Would you give up the iPhone 7's headphone jack for better battery life?

Commentary: Rumor has it the iPhone 7 will have a 14 percent higher capacity battery. But is it worth giving up the headphone jack to get that bigger battery?

David Carnoy Executive Editor / Reviews
Executive Editor David Carnoy has been a leading member of CNET's Reviews team since 2000. He covers the gamut of gadgets and is a notable reviewer of mobile accessories and portable audio products, including headphones and speakers. He's also an e-reader and e-publishing expert as well as the author of the novels Knife Music, The Big Exit and Lucidity. All the titles are available as Kindle, iBooks, Kobo e-books and audiobooks.
Expertise Headphones, Bluetooth speakers, mobile accessories, Apple, Sony, Bose, e-readers, Amazon, glasses, ski gear, iPhone cases, gaming accessories, sports tech, portable audio, interviews, audiophile gear, PC speakers Credentials
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David Carnoy
2 min read
Martin Hajek

For the last several months the prevailing rumor about the next-generation iPhones has been that Apple would do away with the headphone jack to help make the hardware thinner. But in recent days the latest chatter has been about the size of the next iPhone's battery.

Steve Hemmerstoffer (aka @OnLeaks) of Nowhereelse.fr, who has a good track record of leaking things that turn out to true, tweeted that a reliable source revealed that the iPhone 7 will receive a healthy battery upgrade.

The battery would go from 1,715 mAh to 1,960 mAh, which translates into a 14 percent bump in capacity. It's unclear how much of a battery life bump that will ultimately give you, but that translates to 90 minutes more video playback time -- 12.5 hours versus 11 hours -- if you do the math on Apple's iPhone 6S stats.

Any jump in capacity would be a significant change for Apple. Remember that the battery in the 6S is actually smaller than that of 2014's iPhone 6 (1,810mAh). That's because Apple needed to cram in the "Taptic Engine," which helps enable the 3D Touch feature of the 6S. But due to presumed efficiencies of the 6S's newer processor and hardware, Apple was able to get the same battery life from that model as the earlier 6. (Both are rated at the same talk time, browsing time and video playback time.)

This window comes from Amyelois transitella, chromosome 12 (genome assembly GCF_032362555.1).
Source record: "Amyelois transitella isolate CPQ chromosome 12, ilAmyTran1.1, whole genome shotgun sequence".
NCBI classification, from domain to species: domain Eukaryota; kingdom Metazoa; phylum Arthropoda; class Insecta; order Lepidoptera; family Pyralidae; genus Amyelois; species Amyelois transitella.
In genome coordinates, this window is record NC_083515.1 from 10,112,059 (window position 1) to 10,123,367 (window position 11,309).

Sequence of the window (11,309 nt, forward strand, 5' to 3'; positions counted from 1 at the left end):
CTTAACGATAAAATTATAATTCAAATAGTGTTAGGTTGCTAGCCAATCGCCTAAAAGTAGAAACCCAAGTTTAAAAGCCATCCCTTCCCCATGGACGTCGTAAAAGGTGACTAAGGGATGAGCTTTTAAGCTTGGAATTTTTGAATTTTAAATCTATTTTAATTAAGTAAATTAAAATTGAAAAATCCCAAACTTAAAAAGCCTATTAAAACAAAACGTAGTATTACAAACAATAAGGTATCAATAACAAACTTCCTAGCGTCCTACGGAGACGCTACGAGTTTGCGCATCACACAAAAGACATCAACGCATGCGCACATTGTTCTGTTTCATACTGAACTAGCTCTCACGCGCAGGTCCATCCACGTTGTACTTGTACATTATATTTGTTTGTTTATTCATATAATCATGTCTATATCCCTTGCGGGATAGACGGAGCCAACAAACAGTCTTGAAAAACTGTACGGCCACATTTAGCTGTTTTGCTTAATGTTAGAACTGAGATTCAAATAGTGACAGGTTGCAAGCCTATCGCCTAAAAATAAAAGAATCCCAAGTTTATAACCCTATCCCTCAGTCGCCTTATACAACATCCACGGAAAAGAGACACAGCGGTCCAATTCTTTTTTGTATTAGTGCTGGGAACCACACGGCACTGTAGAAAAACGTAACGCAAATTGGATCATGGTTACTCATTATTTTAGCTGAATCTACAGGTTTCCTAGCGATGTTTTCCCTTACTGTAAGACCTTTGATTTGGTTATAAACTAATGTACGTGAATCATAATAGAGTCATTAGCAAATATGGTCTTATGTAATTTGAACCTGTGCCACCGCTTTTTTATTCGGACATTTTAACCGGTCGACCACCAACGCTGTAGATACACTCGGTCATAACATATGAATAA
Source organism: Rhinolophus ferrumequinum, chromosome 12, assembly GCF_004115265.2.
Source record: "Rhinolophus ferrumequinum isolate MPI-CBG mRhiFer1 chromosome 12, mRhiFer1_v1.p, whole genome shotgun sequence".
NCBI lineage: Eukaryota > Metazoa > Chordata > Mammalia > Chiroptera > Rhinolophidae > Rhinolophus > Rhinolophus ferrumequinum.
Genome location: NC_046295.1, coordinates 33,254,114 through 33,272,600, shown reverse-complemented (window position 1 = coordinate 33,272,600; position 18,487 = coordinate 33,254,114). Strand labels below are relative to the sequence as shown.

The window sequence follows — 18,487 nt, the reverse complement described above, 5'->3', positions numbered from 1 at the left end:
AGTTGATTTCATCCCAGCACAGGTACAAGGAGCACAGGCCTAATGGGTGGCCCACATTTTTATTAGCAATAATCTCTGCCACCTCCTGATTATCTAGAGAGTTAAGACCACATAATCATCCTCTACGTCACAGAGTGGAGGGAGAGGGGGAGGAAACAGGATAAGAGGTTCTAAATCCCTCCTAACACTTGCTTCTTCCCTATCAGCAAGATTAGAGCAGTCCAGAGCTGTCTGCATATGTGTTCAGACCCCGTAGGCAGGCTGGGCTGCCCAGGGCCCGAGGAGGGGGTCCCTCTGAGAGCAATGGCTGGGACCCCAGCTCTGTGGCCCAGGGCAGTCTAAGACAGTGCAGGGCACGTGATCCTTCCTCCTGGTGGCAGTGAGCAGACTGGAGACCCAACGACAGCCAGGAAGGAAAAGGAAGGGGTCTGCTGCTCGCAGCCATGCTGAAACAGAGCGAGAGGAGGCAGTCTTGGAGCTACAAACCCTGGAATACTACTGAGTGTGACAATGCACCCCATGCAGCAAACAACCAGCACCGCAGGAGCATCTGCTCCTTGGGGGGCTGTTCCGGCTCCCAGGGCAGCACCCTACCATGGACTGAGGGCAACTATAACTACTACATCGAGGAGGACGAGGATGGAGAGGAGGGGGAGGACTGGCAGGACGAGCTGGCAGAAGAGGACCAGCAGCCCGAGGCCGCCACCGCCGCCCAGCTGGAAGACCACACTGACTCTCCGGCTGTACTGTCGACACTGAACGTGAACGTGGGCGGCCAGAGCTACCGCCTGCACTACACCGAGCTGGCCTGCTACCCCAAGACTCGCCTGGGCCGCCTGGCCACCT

Earlier this year tech pundits postulated that Apple was nixing the headphone jack to make room for a second speaker. Rumors persist that speaker will be added, but this is the first time (I've seen) a battery-capacity bump also linked to the jack dismissal.

It all makes a certain amount of sense. Simply put, in a world where the iPhone isn't allowed to get any thicker, you have to give up something to get something.

Is that a trade I'm willing to make? I'm on the fence, partially because I'm not sure how much I'll miss the headphone jack if it is removed.

A good wired headphone still offers the best sound, but I'm a proponent of Bluetooth headphones and use a wireless model about 50 percent of the time with my phone (I test both wired and wireless headphone and have a used a few that plug directly into the Lightning port). Still, I don't think I could move to using wireless headphones 100 percent of the time, so I'd have to get some sort of adapter, which seems like a nuisance.

The good news -- for me anyway -- is that I'll most likely pass on the next iPhone, whatever Apple puts out. I have a 6S, which has plenty of life left in it. And I have a Galaxy S7 on loan from Samsung to get my Android fix.

What I am hoping for is that by the time I do need to upgrade my iPhone I won't feel like I'm making any compromises. That shouldn't be too much to ask for an $800 phone, should it?

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